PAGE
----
Pediatric Preparedness – Unique Requirements, Goals, Capabilities and Gaps in Pediatric Emergency Preparation and Response

December 14, 2012
Homeland Security News
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An important report to revisit in light of today’s tragedy. The Terrorism Research Center was focused on the unique aspects of responding to mass casualty incidents involving young victims, the culmination of which is in this 2006 report.

“Emergency preparedness and response planning, technology investments, and training frequently do not consider the unique requirements of responding to pediatric victims of a larger scale terrorist attack. Children have unique physiologies (size, weight, age, respiratory system, organ capacity and strength, etc.) and psychologies that create unique needs in capabilities and protocols for the use of medical procedures, equipment, drugs, decontamination, mortuary affairs, psychological treatment, and legal authorities. Homeland security planning must account for, and invest in capabilities to meet, these needs.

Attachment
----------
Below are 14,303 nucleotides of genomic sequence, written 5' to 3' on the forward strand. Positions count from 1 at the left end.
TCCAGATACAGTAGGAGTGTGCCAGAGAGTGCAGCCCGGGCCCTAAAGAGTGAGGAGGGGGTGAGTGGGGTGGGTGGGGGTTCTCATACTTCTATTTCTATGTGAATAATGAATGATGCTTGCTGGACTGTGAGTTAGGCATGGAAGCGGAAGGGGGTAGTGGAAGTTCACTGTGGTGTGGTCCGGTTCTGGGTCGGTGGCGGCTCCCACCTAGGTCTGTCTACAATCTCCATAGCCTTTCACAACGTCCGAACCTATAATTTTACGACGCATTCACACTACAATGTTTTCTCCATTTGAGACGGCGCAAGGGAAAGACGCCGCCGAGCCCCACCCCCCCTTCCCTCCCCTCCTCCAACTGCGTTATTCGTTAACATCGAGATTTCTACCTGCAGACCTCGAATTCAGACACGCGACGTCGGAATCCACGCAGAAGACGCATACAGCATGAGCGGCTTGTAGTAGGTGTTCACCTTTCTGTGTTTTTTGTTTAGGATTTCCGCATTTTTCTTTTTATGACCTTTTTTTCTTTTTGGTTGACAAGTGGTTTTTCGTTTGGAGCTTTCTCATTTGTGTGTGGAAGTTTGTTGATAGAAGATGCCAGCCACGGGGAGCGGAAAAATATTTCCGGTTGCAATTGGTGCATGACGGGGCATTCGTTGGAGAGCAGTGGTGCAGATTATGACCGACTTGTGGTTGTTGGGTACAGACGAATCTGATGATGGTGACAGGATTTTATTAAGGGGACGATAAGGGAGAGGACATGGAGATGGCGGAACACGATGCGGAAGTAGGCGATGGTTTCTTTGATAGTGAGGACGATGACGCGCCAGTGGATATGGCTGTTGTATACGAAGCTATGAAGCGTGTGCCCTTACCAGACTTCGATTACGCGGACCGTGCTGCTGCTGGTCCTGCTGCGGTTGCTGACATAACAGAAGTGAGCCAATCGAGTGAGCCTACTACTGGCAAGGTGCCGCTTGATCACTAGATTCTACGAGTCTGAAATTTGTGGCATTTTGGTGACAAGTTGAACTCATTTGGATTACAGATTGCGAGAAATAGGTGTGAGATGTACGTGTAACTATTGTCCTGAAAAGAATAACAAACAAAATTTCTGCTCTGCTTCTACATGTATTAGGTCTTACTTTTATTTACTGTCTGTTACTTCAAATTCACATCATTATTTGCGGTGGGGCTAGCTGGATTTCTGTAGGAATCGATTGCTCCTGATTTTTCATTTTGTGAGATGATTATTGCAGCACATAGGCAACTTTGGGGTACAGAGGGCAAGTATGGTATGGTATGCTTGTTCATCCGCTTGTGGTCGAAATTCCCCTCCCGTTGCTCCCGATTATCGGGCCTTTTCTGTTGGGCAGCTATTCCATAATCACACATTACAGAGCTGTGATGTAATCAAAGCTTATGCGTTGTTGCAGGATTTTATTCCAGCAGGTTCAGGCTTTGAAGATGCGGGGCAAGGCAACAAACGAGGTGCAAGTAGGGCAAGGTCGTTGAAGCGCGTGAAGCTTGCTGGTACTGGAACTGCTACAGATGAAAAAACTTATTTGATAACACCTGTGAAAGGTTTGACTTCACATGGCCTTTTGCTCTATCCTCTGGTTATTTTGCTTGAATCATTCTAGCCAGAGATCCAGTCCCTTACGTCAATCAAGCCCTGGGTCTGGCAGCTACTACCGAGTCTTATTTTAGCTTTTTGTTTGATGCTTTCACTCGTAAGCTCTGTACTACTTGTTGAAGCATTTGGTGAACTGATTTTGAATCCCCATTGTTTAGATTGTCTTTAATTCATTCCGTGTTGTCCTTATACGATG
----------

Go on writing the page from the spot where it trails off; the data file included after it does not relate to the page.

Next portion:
This report explains these unique needs and gaps, and provides a foundation for homeland security planning for pediatric victims of terrorism. This report describes the minimum capabilities essential for emergency response to pediatric victims. The report lays out fifteen Functional Areas for pediatric response – general areas describing functions, tasks, and missions of emergency response.”

Source:Reference Library | RiskIntel